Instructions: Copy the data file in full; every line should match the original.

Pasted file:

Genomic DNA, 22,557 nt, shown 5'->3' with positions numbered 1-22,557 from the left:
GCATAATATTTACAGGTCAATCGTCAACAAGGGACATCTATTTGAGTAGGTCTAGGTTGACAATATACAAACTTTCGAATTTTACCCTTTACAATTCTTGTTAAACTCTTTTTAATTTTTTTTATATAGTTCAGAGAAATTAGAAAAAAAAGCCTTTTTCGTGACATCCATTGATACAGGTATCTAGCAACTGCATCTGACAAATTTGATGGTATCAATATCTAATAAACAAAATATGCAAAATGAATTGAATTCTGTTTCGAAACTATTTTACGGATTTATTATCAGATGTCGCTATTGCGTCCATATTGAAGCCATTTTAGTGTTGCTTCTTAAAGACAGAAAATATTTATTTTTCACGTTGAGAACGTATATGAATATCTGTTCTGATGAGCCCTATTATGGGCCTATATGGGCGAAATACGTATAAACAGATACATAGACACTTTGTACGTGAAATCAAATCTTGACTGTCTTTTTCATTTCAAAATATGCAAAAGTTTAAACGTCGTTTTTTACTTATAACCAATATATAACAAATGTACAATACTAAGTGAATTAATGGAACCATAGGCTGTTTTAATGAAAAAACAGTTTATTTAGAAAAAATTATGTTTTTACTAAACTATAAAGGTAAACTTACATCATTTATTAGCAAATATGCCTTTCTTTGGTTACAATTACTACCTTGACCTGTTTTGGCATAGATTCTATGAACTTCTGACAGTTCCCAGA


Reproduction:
Genomic DNA, 22,557 nt, shown 5'->3' with positions numbered 1-22,557 from the left:
GCATAATATTTACAGGTCAATCGTCAACAAGGGACATCTATTTGAGTAGGTCTAGGTTGACAATATACAAACTTTCGAATTTTACCCTTTACAATTCTTGTTAAACTCTTTTTAATTTTTTTTATATAGTTCAGAGAAATTAGAAAAAAAAGCCTTTTTCGTGACATCCATTGATACAGGTATCTAGCAACTGCATCTGACAAATTTGATGGTATCAATATCTAATAAACAAAATATGCAAAATGAATTGAATTCTGTTTCGAAACTATTTTACGGATTTATTATCAGATGTCGCTATTGCGTCCATATTGAAGCCATTTTAGTGTTGCTTCTTAAAGACAGAAAATATTTATTTTTCACGTTGAGAACGTATATGAATATCTGTTCTGATGAGCCCTATTATGGGCCTATATGGGCGAAATACGTATAAACAGATACATAGACACTTTGTACGTGAAATCAAATCTTGACTGTCTTTTTCATTTCAAAATATGCAAAAGTTTAAACGTCGTTTTTTACTTATAACCAATATATAACAAATGTACAATACTAAGTGAATTAATGGAACCATAGGCTGTTTTAATGAAAAAACAGTTTATTTAGAAAAAATTATGTTTTTACTAAACTATAAAGGTAAACTTACATCATTTATTAGCAAATATGCCTTTCTTTGGTTACAATTACTACCTTGACCTGTTTTGGCATAGATTCTATGAACTTCTGACAGTTCCCAGA